What rendering API do you use?
Well, if we suppose that your voxel corresponds to one cubic unit of your rendering API (i.e., each dimension of your voxel is 1 unit in length), you could define solid voxels by specifying an array of 3 int values (integers are used, since you have a 3D voxel grid composed of equally-sized cubes composed of 1 unit each, so no floating point values are required) that will correspond to the number of units to be traversed in each axis (X, Y and Z), for the voxel position to be reached. So, (0,0,0) would create a solid voxel at the origin, and (1,0,0) would create a solid voxel one unit along the +X axis, and 0 units along the Y and Z.
Incidentally, if you consider your voxel's "pivot point" (local-coordinate-space origin) and position it properly, you can make this triple-int value correspond to the offset vector from the world origin required for rendering the voxel. So the three integer values would give you the translation transformation required to position your voxel in World-space (which actually is all the information you need for rendering the voxel, since your voxel grid doesn't require rotation and scale transformations).
So, based on all this, your solid voxel can be defined as a 1x1x1 cube, that is transformed to World coordinates using the three integer values specified. You can read a file containing a list of three-int sets/arrays, each of which defines a solid voxel in world-space. Like this:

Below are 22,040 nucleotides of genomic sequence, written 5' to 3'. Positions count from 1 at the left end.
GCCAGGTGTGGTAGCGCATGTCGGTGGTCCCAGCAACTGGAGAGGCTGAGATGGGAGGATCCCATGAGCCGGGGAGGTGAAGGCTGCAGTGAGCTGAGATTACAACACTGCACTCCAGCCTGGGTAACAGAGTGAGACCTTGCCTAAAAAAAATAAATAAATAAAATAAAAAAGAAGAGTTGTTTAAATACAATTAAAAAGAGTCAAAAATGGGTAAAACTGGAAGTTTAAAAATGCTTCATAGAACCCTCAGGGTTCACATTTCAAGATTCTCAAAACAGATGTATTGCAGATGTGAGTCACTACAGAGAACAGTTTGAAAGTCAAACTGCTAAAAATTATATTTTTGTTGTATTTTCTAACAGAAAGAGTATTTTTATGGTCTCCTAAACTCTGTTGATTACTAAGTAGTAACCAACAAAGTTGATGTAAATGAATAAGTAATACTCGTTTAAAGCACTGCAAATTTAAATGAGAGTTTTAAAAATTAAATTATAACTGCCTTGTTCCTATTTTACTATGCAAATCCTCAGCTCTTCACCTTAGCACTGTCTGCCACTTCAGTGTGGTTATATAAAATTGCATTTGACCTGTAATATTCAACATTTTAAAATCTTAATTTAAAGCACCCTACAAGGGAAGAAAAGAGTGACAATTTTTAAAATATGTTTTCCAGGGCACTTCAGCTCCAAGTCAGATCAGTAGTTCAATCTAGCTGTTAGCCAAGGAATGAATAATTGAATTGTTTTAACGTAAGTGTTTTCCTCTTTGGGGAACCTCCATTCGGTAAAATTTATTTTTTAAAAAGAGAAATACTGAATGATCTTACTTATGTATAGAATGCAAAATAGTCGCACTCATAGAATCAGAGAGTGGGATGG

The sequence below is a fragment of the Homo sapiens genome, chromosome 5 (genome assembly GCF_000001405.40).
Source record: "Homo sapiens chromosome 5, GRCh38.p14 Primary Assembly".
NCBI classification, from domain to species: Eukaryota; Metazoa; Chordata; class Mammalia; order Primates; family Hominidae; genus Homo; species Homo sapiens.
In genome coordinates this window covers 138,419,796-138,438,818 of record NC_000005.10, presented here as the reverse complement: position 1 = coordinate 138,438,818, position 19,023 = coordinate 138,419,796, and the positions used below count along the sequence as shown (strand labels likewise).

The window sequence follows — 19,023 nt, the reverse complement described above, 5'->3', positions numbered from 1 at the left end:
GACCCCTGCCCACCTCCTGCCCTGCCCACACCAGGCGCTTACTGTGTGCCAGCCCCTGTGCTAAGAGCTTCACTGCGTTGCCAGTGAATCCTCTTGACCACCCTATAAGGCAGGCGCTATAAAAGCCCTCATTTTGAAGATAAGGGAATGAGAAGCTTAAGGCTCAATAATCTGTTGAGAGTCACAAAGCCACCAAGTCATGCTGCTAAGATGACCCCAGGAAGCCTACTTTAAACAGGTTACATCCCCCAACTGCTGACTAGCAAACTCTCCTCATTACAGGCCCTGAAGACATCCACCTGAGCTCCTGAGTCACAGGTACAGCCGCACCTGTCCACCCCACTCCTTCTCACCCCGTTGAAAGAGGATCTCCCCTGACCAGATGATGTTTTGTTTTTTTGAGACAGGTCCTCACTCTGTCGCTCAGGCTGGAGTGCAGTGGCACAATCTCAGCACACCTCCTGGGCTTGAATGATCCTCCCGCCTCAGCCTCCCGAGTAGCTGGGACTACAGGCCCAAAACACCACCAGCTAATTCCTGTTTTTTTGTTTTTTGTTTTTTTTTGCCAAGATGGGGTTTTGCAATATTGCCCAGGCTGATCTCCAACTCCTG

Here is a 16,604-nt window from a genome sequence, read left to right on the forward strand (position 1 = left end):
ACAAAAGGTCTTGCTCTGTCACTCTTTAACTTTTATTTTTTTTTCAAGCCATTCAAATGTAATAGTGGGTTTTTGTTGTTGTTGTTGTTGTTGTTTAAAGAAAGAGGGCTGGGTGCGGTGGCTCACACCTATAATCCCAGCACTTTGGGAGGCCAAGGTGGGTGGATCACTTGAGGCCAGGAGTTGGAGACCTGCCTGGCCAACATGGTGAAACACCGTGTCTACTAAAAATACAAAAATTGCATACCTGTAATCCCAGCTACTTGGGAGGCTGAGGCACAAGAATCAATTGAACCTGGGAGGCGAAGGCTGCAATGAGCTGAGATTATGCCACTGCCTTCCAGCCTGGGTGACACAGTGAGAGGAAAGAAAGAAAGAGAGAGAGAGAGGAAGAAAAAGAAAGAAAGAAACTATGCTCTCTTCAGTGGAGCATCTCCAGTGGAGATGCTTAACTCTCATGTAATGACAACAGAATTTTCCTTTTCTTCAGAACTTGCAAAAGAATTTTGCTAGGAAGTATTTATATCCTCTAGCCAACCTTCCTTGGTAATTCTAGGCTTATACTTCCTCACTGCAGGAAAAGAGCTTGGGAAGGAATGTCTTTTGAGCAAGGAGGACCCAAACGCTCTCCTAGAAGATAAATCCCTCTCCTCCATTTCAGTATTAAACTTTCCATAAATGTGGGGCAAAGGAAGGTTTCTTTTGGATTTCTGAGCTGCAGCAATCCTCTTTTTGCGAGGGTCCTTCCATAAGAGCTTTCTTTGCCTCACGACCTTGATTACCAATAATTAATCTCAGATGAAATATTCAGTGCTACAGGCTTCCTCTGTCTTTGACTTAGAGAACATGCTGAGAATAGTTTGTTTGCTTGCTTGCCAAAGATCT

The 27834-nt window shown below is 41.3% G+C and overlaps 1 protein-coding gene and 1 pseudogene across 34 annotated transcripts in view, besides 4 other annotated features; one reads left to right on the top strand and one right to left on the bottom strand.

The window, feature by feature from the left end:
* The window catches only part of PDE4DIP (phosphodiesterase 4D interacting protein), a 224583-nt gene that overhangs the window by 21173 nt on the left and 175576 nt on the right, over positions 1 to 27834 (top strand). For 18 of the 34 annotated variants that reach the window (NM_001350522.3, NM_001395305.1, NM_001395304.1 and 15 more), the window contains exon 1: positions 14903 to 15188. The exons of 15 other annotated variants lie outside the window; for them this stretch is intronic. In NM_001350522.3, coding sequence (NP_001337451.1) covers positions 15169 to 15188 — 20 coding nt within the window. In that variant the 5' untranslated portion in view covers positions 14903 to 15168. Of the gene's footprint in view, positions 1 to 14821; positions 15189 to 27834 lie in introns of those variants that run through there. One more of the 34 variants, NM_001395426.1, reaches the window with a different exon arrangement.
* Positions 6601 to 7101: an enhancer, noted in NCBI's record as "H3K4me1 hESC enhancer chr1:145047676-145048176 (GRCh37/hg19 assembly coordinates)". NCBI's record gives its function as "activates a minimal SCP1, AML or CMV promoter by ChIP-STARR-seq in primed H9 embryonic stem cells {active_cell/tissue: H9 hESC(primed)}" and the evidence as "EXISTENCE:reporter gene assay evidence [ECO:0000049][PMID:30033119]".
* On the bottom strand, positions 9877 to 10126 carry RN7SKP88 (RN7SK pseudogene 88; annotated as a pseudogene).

5 5 5
4 3 20
5 8 908
45 7 89
12 4 55
The rough code is:
Check If Blocks To are Solid
Yes - Don't Render
No - Render
Your non-solid voxels should not be checked-for, since they are non-renderable to begin with. You should just read the list of three-int arrays and store it in memory, then render a 1x1x1 cube at each of the specified locations. As for renderable faces, enable backface-culling in the rendering API so that the polygons that face away from the camera are not rendered. This is a hardware-accelerated process and is very fast and memory efficient. Just specify the cubes in world-space, and the backface-culling process will be responsible for clipping anything non-visible before the rendering begins.
Also, make sure you use the hardware acceleration offered by your API (OpenGL, DirectX etc). In DirectX, use a static vertex buffer and index buffer in order to specify your re-usable solid voxel, and apply the world-space transformation for each solid voxel in your scene inside an .fx file in order to optimize speed (since the buffer can be static and not require updates, while the .fx code can calculate the world-view-projection transformations for each of your solid voxels).
This shouldn't be too unsatisfactory in performance, especially if you use integral offsets and not involve rotation and scale transformations. Still, it largely depends on your voxel resolution, which is the amount of voxels specified in your voxel box/scene.
Also, make sure you pre-calculate the normals for your solid voxel cube (which should also be specified in triangles -- so it would be 12 triangles rather than 6 quads). Normals are required for the lighting calculations (among other things), so precalculating them requires less runtime calculations (although the difference is trivial for a cube consisting of 12 triangular faces, but still).
Hope this helps somewhat,
EDIT: Also, it's good to apply a frame-limiter so that you don't render more than 60 frames per second.